Life lessons from Sophie
While visiting Simeon and Heather the last few days, Marion, Bethany and I have had many opportunities to observe and interact with their wonderful little girl Sophie. Her simple, unpretentious two-year-old approach to life has reminded me of some basic life principles that are all too easily overlooked.
First and foremost, the most basic and foundational fact of Sophie’s life is that she knows her Mama and Papa love her. A two-year-old’s security and identity come mostly from her parents, and Sophie is evidently very secure in Heather and Simeon’s affection. She doesn’t spend a lot of time analyzing this or wondering about her identity, she just knows that they love her. She gives and receives affection easily and freely.
But although Simeon and Heather love their little girl dearly, she doesn’t get away with much. Sophie has been taught to know her boundaries; she knows certain things are not allowed. Although she occasionally crosses a line, she usually knows that she has done so, and is not surprised, shocked or offended at being corrected. She knows Mama’s computer chair is off limits, and that if she sits in it, she will be told to get down. She evidently has been trained to accept both correction and direction, and she receives both very readily.
Further, within her boundaries, Sophie has a lot of freedom to play, explore and learn. Two-year-olds have a simple, uncomplicated approach to life, and it never seems to occur to Sophie to question whether her parents have the right to establish limits for her. Her parents’ affection, and the limits they have established for her, are two realities that work together to provide a secure, safe and well-grounded world for a young child. Her parents have provided her with many opportunities to enjoy life, and she evidently doesn’t spend a lot of time fighting the boundaries that they have established. Rather, those boundaries provide her with security and a structure within which she can explore, play, learn and grow.
Something else I’ve noticed is that unless she is very tired, Sophie doesn’t sit still for long. She is very active and curious, constantly learning new things. Of course this is one of the most appealing attributes of young children. When someone gives Sophie a present, her typical response is “Wow!”. This characterizes her approach to life, which is full of wonder, joy and the thrill of new discoveries.
Sophie knows when to rest, and even looks forward to nap times. This is a wonderful attribute, one which I admit is not true of all two-year-olds (I speak from personal experience – Marion and I had four of our own!). Like most young children — not to mention adults — if Sophie doesn’t get enough rest, she gets cranky. But the good thing is that even though she loves to be active, she doesn’t fight rest — in fact she welcomes it.
If Sophie gets into some kind of trouble, she knows where to look for help. She cries, wails, asks for comfort – but then she is off again into some activity, the latest crisis forgotten. She doesn’t waste time feeling sorry for herself. There are too many things exciting things to do, learn and explore.
Sometimes I think my life as an adult would be a lot simpler and easier if I remembered a few of these basic life lessons.
My identity and security come from my Father’s acceptance. As His son through Jesus Christ, I don’t need to wonder about my identity or question whether He loves me; He has given me ample evidence of His faithfulness and care. His affection is readily available and He is always near.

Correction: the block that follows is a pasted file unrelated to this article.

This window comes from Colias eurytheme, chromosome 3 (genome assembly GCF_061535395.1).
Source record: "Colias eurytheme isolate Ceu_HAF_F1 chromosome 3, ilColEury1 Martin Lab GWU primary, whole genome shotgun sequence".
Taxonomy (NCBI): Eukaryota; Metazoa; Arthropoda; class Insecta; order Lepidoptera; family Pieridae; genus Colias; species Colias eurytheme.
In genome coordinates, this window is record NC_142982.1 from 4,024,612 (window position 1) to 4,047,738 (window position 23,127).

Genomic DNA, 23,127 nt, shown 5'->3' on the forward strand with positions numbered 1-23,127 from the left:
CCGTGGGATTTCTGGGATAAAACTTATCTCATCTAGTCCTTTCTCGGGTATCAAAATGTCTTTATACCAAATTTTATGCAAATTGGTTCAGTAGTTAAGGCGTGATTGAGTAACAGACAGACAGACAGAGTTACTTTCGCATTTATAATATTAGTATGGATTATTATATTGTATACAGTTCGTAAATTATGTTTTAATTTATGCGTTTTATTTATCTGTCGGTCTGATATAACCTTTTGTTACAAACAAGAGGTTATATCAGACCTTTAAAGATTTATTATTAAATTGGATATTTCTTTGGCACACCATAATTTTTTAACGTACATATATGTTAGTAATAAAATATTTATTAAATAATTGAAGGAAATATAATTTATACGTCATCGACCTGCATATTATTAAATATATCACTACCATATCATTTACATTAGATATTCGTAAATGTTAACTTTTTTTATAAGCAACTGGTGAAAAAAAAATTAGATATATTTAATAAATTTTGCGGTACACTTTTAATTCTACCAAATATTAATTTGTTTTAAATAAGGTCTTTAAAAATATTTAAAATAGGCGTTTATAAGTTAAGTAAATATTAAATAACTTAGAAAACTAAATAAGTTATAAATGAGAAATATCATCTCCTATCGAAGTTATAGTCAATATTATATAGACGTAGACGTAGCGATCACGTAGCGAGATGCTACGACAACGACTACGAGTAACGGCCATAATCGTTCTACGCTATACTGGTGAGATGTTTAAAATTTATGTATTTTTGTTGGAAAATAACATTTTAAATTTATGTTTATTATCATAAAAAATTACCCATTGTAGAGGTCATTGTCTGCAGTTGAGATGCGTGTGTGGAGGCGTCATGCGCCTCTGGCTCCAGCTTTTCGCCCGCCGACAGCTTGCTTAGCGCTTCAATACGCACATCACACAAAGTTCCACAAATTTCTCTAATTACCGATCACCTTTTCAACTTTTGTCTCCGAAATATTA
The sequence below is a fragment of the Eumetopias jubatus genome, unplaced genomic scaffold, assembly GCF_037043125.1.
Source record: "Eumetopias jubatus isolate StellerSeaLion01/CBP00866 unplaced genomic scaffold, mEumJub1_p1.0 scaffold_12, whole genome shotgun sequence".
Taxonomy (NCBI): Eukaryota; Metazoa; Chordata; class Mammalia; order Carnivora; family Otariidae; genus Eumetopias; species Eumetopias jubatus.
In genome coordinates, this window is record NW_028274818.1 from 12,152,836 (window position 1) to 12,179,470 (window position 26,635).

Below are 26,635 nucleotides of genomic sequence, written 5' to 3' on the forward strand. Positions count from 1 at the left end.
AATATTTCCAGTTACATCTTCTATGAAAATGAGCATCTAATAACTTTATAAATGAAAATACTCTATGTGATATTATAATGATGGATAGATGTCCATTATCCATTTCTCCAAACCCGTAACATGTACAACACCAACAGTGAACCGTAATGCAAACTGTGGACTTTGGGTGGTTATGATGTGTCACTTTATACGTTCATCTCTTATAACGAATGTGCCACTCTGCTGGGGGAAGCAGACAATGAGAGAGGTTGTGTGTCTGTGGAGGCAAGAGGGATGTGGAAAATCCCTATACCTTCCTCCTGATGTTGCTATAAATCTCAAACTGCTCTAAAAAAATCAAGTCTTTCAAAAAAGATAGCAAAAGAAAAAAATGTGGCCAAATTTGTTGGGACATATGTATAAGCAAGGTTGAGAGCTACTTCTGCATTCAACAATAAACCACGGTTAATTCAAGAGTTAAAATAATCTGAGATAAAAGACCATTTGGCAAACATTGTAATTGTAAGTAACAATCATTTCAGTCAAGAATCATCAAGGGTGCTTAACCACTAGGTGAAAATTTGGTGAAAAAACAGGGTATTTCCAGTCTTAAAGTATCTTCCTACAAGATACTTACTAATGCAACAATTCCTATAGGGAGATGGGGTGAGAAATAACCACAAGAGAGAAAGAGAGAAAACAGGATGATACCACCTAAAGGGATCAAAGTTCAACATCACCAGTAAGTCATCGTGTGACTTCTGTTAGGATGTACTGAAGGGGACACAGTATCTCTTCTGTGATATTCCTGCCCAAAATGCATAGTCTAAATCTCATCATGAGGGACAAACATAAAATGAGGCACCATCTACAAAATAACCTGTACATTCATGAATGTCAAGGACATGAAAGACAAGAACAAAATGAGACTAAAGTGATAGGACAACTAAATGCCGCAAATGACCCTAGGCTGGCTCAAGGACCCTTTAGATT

Boundaries are good for me. There are places I should not go, things it is better for me not to do. Further, I usually know when I have crossed a line because the Holy Spirit inside me whispers to me, telling me “Papa won’t like that”.
If I cross a boundary, my Father has a perfect right to correct me, and if I want to keep my relationship with Him uncluttered, it is best for me to accept this easily and quickly, without struggle.
Within the boundaries He has established, I have a lot of freedom. My Father is incredibly good to me, and has provided me with vast opportunities to learn, grow, explore and exercise the gifts and abilities He has given me.
I wasn’t made to sit around and mope or be bored. I was made to be active, to use my abilities, to cultivate wonder and joy.
Rest is good. It is good to know when to accept my need to rest and be quiet. I need to rest not only my body, but also my mind, emotions and spirit. I don’t have to manage or control everything; somehow, God will manage without me while I take time to be restored.
If I get into trouble, I know where I can go for help, and I don’t need to waste any time feeling sorry for myself, or pretending I can manage on my own. Like Sophie, I simply need to ask Father for the help I need, accept the help He offers without struggling against it, and then get on about what He has for me to do next.
Of course, we are supposed to grow up to maturity in Christ – and there are aspects of discipleship and sacrifice that a two-year-old can’t understand. But this week I’ve been reminded that even though I am called to maturity in Christ, in a very real sense I will always be my Father’s child. Being a mature disciple has a lot to do with keeping things simple, focussing on His love and acceptance, being quick to receive the Spirit’s direction and correction, staying active in my walk with God, cultivating wonder and joy, and remembering to rest in Him. Maybe if more adult Christians remembered these things, we would have healthier, more vibrant churches, and fewer moral failures among leaders. Thanks, Sophie, for the reminders. I hope and pray that you remember these things as you grow up in God.